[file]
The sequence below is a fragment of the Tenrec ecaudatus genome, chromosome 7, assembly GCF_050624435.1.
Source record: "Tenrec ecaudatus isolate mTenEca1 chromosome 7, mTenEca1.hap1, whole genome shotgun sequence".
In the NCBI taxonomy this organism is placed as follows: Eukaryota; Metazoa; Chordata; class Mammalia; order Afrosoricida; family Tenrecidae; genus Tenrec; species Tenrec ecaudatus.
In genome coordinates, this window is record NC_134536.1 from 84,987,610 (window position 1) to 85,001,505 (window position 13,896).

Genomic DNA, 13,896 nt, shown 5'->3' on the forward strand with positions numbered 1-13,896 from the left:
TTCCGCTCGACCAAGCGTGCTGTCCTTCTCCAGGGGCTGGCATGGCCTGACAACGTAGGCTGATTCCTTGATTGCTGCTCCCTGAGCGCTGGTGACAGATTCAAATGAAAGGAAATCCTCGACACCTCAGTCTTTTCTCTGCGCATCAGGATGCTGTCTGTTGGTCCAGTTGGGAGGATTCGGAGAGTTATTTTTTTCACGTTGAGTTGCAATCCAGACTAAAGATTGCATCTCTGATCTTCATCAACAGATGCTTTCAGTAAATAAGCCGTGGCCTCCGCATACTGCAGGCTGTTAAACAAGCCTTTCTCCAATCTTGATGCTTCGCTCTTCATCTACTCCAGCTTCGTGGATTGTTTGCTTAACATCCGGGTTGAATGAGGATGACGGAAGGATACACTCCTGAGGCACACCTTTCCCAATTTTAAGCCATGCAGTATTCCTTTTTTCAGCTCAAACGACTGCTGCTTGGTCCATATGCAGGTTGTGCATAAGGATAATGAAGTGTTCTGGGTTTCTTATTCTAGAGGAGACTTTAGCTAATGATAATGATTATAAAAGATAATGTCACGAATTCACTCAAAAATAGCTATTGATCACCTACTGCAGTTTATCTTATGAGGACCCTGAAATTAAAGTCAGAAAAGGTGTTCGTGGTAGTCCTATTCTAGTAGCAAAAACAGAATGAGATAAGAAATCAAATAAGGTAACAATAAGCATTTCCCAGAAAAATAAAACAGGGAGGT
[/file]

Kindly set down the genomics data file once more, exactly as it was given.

The sequence below is a fragment of the Tenrec ecaudatus genome, chromosome 7, assembly GCF_050624435.1.
Source record: "Tenrec ecaudatus isolate mTenEca1 chromosome 7, mTenEca1.hap1, whole genome shotgun sequence".
In the NCBI taxonomy this organism is placed as follows: Eukaryota; Metazoa; Chordata; class Mammalia; order Afrosoricida; family Tenrecidae; genus Tenrec; species Tenrec ecaudatus.
In genome coordinates, this window is record NC_134536.1 from 84,987,610 (window position 1) to 85,001,505 (window position 13,896).

Genomic DNA, 13,896 nt, shown 5'->3' on the forward strand with positions numbered 1-13,896 from the left:
TTCCGCTCGACCAAGCGTGCTGTCCTTCTCCAGGGGCTGGCATGGCCTGACAACGTAGGCTGATTCCTTGATTGCTGCTCCCTGAGCGCTGGTGACAGATTCAAATGAAAGGAAATCCTCGACACCTCAGTCTTTTCTCTGCGCATCAGGATGCTGTCTGTTGGTCCAGTTGGGAGGATTCGGAGAGTTATTTTTTTCACGTTGAGTTGCAATCCAGACTAAAGATTGCATCTCTGATCTTCATCAACAGATGCTTTCAGTAAATAAGCCGTGGCCTCCGCATACTGCAGGCTGTTAAACAAGCCTTTCTCCAATCTTGATGCTTCGCTCTTCATCTACTCCAGCTTCGTGGATTGTTTGCTTAACATCCGGGTTGAATGAGGATGACGGAAGGATACACTCCTGAGGCACACCTTTCCCAATTTTAAGCCATGCAGTATTCCTTTTTTCAGCTCAAACGACTGCTGCTTGGTCCATATGCAGGTTGTGCATAAGGATAATGAAGTGTTCTGGGTTTCTTATTCTAGAGGAGACTTTAGCTAATGATAATGATTATAAAAGATAATGTCACGAATTCACTCAAAAATAGCTATTGATCACCTACTGCAGTTTATCTTATGAGGACCCTGAAATTAAAGTCAGAAAAGGTGTTCGTGGTAGTCCTATTCTAGTAGCAAAAACAGAATGAGATAAGAAATCAAATAAGGTAACAATAAGCATTTCCCAGAAAAATAAAACAGGGAGGT